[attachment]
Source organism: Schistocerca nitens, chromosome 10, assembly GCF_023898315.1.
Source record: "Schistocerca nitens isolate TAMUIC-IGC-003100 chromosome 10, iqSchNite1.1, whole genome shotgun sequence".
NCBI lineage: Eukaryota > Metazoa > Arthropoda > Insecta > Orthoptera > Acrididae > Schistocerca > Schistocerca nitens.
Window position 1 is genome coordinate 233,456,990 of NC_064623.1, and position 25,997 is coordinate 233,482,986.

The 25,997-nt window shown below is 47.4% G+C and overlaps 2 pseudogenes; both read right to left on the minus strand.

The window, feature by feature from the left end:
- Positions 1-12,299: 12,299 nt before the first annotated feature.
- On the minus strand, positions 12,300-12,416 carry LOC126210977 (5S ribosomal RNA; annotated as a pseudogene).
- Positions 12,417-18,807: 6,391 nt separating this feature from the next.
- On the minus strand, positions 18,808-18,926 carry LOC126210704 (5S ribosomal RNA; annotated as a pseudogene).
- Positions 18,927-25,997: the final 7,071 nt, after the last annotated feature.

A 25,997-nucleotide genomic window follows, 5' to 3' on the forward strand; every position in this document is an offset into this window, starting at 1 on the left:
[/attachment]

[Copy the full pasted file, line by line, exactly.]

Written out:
Source organism: Schistocerca nitens, chromosome 10, assembly GCF_023898315.1.
Source record: "Schistocerca nitens isolate TAMUIC-IGC-003100 chromosome 10, iqSchNite1.1, whole genome shotgun sequence".
NCBI lineage: Eukaryota > Metazoa > Arthropoda > Insecta > Orthoptera > Acrididae > Schistocerca > Schistocerca nitens.
Window position 1 is genome coordinate 233,456,990 of NC_064623.1, and position 25,997 is coordinate 233,482,986.

The 25,997-nt window shown below is 47.4% G+C and overlaps 2 pseudogenes; both read right to left on the minus strand.

The window, feature by feature from the left end:
- Positions 1-12,299: 12,299 nt before the first annotated feature.
- On the minus strand, positions 12,300-12,416 carry LOC126210977 (5S ribosomal RNA; annotated as a pseudogene).
- Positions 12,417-18,807: 6,391 nt separating this feature from the next.
- On the minus strand, positions 18,808-18,926 carry LOC126210704 (5S ribosomal RNA; annotated as a pseudogene).
- Positions 18,927-25,997: the final 7,071 nt, after the last annotated feature.

A 25,997-nucleotide genomic window follows, 5' to 3' on the forward strand; every position in this document is an offset into this window, starting at 1 on the left: